I’ve been visiting correctional facilities with the gospel since the 1990's, and yet the memory of my first visit still lingers in my mind. One heavy steel door after another clanked shut behind me and echoed up and down the hallway, as I was led deeper and deeper into the jail. The concept of being locked up took on new meaning for me that day, and I recall feeling a little like Dorothy in the land of Oz — “Toto, I have a feeling we’re not in Kansas anymore.” The experience was a little surreal and unsettling.
Now as someone who has always been free to leave the correctional facilities I visit, I have to say that I cannot imagine what it must be like to be incarcerated. I cannot imagine having all of the freedoms and choices I take for granted (like choosing what I'll eat, or what I'll wear), taken from me. I cannot imagine what it would be like to be cut off from family and friends, my place of worship and my fellow Christians, not at a time like this — not when I’m going through what would undoubtedly be one of the most difficult times of my life.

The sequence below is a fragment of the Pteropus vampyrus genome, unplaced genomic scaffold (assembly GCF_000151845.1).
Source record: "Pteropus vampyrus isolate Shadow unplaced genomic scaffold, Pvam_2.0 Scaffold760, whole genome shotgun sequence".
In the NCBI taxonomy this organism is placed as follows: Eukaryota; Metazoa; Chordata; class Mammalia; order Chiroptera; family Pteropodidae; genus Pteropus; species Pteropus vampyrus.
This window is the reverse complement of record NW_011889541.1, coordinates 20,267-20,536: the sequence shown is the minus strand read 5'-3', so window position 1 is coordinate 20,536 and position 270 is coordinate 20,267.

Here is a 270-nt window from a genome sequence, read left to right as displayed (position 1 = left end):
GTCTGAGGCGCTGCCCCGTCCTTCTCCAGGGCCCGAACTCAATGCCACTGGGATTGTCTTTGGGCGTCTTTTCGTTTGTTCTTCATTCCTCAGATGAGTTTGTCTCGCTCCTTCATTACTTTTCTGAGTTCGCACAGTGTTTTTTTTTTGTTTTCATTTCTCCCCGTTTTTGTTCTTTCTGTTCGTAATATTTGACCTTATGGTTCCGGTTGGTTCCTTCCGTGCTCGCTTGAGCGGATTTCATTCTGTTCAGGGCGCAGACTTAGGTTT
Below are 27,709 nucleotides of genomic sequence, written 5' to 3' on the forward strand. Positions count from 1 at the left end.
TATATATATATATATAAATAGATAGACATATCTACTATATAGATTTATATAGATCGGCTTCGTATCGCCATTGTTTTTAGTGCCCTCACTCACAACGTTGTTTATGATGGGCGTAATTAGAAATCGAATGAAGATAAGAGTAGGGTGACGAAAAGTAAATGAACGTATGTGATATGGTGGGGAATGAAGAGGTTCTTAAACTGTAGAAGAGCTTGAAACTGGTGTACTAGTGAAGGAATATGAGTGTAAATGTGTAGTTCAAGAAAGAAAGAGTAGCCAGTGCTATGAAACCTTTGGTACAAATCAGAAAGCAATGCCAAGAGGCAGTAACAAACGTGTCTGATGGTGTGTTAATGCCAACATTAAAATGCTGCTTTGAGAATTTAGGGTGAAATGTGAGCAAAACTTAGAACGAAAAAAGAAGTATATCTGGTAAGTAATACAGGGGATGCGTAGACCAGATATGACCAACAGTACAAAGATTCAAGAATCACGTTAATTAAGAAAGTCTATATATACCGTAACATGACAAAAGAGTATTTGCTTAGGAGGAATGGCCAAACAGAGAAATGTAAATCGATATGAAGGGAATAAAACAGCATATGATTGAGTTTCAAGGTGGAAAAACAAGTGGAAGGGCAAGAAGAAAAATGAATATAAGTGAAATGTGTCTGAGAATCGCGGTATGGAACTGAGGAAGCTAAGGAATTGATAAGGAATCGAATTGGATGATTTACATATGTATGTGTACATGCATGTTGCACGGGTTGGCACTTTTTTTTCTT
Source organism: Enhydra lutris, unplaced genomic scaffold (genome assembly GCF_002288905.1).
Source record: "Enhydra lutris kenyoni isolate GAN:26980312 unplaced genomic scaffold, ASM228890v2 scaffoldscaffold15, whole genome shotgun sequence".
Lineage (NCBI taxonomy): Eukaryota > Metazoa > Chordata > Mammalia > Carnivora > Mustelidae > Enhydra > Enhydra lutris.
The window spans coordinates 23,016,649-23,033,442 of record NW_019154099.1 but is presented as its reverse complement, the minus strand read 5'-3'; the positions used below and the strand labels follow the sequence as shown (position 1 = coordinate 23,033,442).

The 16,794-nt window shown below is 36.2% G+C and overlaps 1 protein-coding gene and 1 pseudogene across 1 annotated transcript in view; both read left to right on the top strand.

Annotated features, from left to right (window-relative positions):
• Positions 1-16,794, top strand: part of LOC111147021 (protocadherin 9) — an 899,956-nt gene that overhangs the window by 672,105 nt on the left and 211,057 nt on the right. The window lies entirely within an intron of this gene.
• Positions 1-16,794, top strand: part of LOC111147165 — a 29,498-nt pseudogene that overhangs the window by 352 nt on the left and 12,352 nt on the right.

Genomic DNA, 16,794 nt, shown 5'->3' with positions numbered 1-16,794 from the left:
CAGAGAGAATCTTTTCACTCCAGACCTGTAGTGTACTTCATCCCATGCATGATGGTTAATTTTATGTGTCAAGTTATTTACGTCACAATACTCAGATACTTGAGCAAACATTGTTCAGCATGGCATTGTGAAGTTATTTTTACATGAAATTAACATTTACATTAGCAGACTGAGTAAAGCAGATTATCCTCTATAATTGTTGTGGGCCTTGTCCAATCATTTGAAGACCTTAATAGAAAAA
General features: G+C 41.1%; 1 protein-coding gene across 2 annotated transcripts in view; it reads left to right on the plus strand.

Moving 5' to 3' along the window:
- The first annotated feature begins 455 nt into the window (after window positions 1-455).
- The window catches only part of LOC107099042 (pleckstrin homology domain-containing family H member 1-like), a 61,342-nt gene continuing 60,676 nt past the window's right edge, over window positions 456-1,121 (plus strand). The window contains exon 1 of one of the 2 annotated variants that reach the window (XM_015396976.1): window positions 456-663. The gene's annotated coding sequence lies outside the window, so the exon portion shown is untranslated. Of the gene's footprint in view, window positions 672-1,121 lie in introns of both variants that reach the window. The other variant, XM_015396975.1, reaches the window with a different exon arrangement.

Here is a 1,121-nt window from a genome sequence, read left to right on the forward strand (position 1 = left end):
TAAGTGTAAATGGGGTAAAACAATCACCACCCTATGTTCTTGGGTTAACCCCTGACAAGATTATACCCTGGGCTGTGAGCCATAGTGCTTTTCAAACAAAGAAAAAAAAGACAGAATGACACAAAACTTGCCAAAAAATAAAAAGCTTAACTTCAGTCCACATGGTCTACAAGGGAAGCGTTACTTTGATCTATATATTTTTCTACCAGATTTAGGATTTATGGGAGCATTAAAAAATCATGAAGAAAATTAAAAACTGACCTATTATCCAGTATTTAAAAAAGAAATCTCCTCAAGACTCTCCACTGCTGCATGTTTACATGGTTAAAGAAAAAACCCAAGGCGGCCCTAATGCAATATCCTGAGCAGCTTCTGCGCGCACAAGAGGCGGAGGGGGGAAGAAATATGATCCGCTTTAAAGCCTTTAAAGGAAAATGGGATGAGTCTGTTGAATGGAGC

Perhaps this is why the writer to the Hebrews encourages us to "Remember those in prison as if you were their fellow prisoner" — because he realized that people in prison need to hear about their gracious God and Savior more than ever. Sharing Jesus is really what our ministry in correctional facilities is all about. "Remembering those in prison," we conduct worship services, Bible classes and one-on-one visitations with men and women in county jails, and state prisons in the upper Midwest. And while we do serve members of our WELS/ELS congregations, the vast majority of our ministry is to people who have limited knowledge of their Savior, or simply have no "church home". Being incarcerated is difficult —there's a reason why it's called "hard time" — and yet our gracious God has a way of using the difficult times in life to reach out to people through his Word, and this is where we come in. Simply put, the work we do is largely that of an "institutional missionary" sharing hope with those who need it most!
Chaplain Joseph Radsek